King playfully introduces the song "Ain’t That Just Like a Woman," a jump blues tune that offers the band’s rhythm section a chance to stretch out a bit. Charlie Dennis, a fine guitarist in his own right, takes a turn with his solo followed by the keyboardist, bass player, and drummer. The musicianship between these four fits hand in glove. They can play quietly or they can absolutely rock the house.

The horn section weighs in with the traditional blues tune "I Don’t Want Nobody Else." Stanley Abernathy contributes his soaring trumpet first. Melvin Jackson then chimes in on his soprano saxophone. Inspired by the fine playing and not totally uncharacteristic, King throws his band a curve, jumping in with his own guitar solo after Jackson’s sax. Undaunted, the band plays on while looking at King quizzically, then back at each other and smiling. The boss is having a good time. Bandleader James Bolen brings it all back to earth with a stunning trumpet solo. B.B. King, swaying in his chair, offers the final note as he gives the signal (song over) by chopping down his guitar neck.

As the house quiets King confides his age, 84, and quips, “One thing about being on this planet for a long time, you sure get wiser as you get older.”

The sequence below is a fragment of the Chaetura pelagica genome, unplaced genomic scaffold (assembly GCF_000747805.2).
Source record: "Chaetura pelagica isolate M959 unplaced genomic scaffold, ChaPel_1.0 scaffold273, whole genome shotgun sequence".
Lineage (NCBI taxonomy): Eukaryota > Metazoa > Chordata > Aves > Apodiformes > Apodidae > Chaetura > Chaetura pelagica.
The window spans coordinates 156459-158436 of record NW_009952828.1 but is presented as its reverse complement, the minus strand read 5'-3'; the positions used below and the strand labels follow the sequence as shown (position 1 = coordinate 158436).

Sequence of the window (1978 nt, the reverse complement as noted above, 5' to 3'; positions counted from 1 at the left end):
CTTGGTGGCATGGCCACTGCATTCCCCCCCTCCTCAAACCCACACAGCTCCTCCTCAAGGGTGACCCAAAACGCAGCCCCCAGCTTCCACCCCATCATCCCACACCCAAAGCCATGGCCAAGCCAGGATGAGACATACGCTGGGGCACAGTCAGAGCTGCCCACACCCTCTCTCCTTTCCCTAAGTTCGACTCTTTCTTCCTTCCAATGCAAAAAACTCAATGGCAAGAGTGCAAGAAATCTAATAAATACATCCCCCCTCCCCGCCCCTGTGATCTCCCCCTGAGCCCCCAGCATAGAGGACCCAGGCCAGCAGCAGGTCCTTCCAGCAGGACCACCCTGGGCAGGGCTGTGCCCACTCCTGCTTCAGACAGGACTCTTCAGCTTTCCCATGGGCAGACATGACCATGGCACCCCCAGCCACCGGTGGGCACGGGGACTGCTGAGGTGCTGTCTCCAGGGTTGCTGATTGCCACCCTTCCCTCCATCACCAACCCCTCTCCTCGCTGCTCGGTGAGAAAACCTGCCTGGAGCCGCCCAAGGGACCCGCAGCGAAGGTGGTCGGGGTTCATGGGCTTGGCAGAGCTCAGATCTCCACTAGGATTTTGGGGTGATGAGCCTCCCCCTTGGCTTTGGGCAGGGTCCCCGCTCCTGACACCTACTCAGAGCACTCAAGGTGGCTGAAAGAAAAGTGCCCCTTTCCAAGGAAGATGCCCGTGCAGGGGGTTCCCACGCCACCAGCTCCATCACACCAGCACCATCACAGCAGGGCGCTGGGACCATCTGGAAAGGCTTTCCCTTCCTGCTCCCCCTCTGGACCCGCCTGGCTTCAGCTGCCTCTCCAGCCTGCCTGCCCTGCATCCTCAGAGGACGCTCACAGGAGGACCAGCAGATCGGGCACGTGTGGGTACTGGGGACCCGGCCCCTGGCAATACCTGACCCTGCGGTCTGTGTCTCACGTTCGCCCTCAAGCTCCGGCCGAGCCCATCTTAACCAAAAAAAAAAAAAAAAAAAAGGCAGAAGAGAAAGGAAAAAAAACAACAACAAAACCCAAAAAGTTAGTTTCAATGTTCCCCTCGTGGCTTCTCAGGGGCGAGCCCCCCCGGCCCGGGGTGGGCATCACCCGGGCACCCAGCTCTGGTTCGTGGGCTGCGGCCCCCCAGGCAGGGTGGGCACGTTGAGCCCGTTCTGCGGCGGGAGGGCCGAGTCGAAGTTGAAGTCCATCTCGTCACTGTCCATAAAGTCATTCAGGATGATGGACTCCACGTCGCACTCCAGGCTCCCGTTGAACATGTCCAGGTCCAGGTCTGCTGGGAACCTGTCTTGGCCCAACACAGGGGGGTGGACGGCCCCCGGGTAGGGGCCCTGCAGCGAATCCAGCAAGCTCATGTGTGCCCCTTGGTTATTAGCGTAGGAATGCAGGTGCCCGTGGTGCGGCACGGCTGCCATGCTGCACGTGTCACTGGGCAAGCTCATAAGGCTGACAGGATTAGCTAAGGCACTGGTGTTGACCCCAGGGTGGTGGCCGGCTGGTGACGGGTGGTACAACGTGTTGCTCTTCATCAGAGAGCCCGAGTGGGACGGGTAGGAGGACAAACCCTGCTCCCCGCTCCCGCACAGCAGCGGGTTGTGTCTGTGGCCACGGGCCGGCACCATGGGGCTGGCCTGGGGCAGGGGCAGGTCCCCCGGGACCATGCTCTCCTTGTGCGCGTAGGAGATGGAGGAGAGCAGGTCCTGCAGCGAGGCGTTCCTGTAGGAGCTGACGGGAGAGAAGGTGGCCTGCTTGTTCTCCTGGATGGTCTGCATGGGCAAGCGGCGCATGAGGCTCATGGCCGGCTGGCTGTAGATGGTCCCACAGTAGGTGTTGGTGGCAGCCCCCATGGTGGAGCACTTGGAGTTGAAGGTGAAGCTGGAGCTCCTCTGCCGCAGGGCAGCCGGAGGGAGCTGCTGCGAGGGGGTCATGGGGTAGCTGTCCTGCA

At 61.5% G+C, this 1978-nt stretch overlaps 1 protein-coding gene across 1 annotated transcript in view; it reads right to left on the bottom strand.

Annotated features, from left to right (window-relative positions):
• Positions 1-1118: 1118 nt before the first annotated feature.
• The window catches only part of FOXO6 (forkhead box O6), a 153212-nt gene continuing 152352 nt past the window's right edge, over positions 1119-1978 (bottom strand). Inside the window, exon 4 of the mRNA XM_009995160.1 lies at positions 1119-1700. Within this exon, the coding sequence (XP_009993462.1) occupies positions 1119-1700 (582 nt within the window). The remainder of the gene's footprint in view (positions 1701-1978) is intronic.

He’s visited 90 countries with his music in a career that has spanned 60 years, and he loves to tell the tale of the blues. His music is only part of the experience; we are enthralled with his stories. King introduces a tune from his recent GRAMMY award winning CD, One Kind of Favor. "See That My Grave is Kept Clean" starts with a piano solo as it gathers steam. The keyboardist has alternated throughout the night between Hammond B3 organ, Fender Rhodes electric piano, and concert synthesizer adding layers to every tune and this one is no different. King closes the song with his humble thanks. “Just because you’re a Mississippi blues singer doesn’t mean you’re not supposed to smile.”

The horn section exits to make way for King and his rhythm section and with this final quintet, the king of the blues offers his best. "Early This Morning" features King and “Lucille” as he coaxes her and makes her weep. This core of musicians plays quietly but with a steady groove. King demonstrates his guitar artistry, his voice complementing. Each member of the band adds subtle coloring. King finishes the night with his most famous song and the one everyone has come to hear, "The Thrill is Gone," played with the same power and emotion is it was 35 years ago. As the song wraps up, B.B. King tosses guitar picks to the audience, gold chains too, commemorating this 2009 tour. We have all just witnessed a legend: the king and his court. It is hopefully not for the last time.

Let me tell you, the thrill ain’t close to gone.

The Rapidian, a program of the 501(c)3 nonprofit Community Media Center, relies on the community’s support to help cover the cost of training reporters and publishing content.

We need your help.

If each of our readers and content creators who values this community platform help support its creation and maintenance, The Rapidian can continue to educate and facilitate a conversation around issues for years to come.

Please support The Rapidian and make a contribution today.

Comments, like all content, are held to The Rapidian standards of civility and open identity as outlined in our Terms of Use and Values Statement. We reserve the right to remove any content that does not hold to these standards.